There are signs of hope that this impasse can be overcome. In therecent survey of scholarly publishing conducted by the Academy ofScience of South Africa and commissioned by the DST, there is a clearcommitment to boosting the quality and impact of local publicationand to Open Access. South Africa is a signatory to the OECDDeclaration on Access to Knowledge from Publicly Funded Research andthis is tagged in the DST policy documentation as an area to beaddressed. I will write more on this in a subsequent posting.



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I share your perplexity when it comes to the reverence with which patents seem to be regarded by the universities as proof of effective research delivery, for a few more reasons than the ones you cite, with which I agree totally.
I was dumbstruck to learn a little while ago that the cost of getting an international patent registered for a piece of university research was around R750,000. The universities and the NRF seem quite sanguine about this expenditure, seeing it as necessary tool for allowing research to be translated into development projects. First of all, as someone interested in research dissemination through publication, I am amazed that these sums of money are spent with alacrity, when no-one in the university system seems prepared to fork out even R10,000 to publish research output. Secondly, as you say, most patents registered by universities make no revenue, and I would suspect that many do not result in beneficial results for the delivery of national development targets. Nevertheless, the motivation that continues to be put forward for a policy of patent registration is a financial one. Very illogical terrain...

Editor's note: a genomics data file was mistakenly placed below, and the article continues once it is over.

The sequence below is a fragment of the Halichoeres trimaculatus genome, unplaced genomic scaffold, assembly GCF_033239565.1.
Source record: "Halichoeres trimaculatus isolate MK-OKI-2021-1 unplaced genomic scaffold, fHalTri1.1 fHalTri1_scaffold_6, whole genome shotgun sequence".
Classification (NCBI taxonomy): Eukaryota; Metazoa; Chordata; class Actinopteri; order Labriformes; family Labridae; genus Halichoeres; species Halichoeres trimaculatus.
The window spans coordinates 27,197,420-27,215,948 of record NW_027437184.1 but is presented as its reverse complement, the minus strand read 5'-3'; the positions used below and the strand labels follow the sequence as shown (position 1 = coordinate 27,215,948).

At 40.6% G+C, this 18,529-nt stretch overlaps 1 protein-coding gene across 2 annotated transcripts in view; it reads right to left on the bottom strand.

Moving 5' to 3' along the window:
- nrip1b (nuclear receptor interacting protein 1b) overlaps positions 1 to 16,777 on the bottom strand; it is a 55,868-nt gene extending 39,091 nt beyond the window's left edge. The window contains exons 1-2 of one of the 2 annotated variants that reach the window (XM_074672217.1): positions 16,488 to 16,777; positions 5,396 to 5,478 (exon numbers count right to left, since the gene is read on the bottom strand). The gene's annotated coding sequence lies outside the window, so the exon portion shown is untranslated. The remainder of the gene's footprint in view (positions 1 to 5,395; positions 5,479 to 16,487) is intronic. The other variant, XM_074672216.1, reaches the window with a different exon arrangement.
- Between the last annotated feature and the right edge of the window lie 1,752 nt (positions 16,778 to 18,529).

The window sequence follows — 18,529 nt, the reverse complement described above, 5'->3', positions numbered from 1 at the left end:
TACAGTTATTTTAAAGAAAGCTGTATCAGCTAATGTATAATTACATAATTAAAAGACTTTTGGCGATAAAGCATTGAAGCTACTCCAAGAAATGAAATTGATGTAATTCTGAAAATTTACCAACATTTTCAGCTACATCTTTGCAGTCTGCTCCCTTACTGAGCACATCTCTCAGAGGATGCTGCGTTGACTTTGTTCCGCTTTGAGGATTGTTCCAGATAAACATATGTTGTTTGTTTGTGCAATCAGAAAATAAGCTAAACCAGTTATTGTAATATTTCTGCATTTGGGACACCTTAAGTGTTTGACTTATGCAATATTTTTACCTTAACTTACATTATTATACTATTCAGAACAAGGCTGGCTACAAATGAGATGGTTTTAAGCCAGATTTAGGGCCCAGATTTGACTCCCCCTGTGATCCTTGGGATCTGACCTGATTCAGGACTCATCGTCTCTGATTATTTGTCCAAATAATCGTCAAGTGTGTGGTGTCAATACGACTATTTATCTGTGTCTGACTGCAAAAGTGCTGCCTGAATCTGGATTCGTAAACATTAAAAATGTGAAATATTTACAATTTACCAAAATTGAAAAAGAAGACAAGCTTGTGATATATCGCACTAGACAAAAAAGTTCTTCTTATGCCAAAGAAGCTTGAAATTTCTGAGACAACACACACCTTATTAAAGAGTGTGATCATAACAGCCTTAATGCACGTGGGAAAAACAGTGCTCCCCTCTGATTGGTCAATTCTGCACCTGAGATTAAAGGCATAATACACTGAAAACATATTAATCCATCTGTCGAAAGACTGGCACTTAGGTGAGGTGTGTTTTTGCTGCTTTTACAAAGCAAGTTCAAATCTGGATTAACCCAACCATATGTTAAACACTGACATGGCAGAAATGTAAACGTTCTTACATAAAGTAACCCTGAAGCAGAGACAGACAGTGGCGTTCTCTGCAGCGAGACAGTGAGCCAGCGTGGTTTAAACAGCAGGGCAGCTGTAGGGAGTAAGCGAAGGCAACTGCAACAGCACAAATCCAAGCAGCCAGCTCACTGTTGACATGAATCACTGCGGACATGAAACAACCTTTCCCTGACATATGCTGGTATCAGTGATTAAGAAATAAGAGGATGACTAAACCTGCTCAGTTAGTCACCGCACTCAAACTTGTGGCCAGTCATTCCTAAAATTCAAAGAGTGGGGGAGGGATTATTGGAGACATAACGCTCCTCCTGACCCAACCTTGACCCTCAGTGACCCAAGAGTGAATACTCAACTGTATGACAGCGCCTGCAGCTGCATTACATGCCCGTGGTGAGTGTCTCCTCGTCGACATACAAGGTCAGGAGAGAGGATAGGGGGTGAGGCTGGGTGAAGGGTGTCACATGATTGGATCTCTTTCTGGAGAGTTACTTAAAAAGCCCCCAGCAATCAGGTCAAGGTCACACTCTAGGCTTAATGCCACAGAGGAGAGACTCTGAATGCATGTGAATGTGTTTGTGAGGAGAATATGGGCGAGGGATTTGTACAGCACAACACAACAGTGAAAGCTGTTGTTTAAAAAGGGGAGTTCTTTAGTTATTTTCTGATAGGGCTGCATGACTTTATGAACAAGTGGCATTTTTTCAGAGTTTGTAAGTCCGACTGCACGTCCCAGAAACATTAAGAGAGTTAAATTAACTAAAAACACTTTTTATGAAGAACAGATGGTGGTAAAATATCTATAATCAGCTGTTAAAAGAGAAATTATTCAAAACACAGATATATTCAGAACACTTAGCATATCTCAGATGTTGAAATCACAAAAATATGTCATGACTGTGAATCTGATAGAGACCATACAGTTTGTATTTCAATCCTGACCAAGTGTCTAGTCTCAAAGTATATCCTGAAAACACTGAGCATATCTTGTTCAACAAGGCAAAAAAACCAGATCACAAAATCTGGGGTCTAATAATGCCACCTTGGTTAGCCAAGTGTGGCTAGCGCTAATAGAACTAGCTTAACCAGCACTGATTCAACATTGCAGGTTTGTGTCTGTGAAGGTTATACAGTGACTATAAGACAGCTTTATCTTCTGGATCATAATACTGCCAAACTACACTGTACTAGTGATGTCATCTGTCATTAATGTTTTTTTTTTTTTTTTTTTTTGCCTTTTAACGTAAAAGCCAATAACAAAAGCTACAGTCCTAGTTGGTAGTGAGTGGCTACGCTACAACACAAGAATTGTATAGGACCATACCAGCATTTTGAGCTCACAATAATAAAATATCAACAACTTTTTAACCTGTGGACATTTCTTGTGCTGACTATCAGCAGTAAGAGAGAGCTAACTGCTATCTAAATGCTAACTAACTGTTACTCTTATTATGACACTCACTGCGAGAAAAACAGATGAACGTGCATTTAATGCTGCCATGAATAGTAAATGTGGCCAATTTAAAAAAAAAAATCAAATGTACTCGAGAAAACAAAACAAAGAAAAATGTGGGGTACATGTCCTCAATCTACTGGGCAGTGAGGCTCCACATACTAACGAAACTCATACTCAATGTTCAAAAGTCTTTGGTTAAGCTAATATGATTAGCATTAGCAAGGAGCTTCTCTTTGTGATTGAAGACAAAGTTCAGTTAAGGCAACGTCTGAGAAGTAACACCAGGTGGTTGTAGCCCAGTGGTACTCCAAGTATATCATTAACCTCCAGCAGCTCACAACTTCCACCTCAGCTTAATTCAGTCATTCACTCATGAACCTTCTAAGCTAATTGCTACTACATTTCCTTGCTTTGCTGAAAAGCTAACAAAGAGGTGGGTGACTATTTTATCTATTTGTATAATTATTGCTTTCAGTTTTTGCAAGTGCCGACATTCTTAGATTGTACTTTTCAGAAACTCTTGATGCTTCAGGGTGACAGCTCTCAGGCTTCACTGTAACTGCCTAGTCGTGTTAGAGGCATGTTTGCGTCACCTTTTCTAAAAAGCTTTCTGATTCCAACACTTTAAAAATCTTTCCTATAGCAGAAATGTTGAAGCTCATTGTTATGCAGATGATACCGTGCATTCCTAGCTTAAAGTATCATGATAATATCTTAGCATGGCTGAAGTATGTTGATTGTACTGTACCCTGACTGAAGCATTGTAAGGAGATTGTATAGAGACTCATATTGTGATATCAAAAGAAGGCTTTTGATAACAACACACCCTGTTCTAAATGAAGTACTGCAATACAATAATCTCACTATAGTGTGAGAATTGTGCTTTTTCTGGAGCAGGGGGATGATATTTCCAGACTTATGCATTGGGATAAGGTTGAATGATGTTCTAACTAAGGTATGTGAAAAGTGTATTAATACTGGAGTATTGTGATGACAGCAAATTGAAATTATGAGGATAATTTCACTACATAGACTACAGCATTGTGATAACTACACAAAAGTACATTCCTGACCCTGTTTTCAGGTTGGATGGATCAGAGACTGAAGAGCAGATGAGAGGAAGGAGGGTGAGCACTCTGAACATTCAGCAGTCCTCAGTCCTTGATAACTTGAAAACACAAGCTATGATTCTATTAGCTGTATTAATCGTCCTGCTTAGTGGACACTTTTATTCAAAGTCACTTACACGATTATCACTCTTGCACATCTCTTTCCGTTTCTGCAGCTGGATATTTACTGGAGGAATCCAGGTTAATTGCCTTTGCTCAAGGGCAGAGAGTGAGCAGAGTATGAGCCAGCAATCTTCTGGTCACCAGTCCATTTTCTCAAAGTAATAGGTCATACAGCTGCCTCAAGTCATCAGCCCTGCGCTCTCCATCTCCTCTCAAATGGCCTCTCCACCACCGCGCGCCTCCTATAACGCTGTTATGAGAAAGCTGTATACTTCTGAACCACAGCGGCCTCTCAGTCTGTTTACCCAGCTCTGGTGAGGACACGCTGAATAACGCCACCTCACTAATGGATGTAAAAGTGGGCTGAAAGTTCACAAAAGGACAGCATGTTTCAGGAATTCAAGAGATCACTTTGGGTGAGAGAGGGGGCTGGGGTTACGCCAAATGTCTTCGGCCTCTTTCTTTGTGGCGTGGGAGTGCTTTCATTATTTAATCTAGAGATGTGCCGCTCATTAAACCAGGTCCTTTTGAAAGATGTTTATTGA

Most of all, one needs to note what Yochai Benkler says so cogently. Patents and copyrights are designed to work only for private enterprise in the rich countries of the North, and not for poorer countries:
"Under these conditions," he writes,"the above-marginal-cost prices paid in these poorer countries are purely regressive redistribution. The information, knowledge, and information-embedded goods paid for would have been developed in expectation of rich world rents alone. The prospects of rents from poorer countries do not affect their development. They do not affect either the rate or the direction of research and development. They simply place some of the rents that pay for technology development in the rich countries on consumers in poor and middle-income countries. The morality of this redistribution from the world's poor to the world's rich has never been confronted or defended in the European or American public spheres. It simply goes unnoticed (The Wealth of Networks 2006: 318).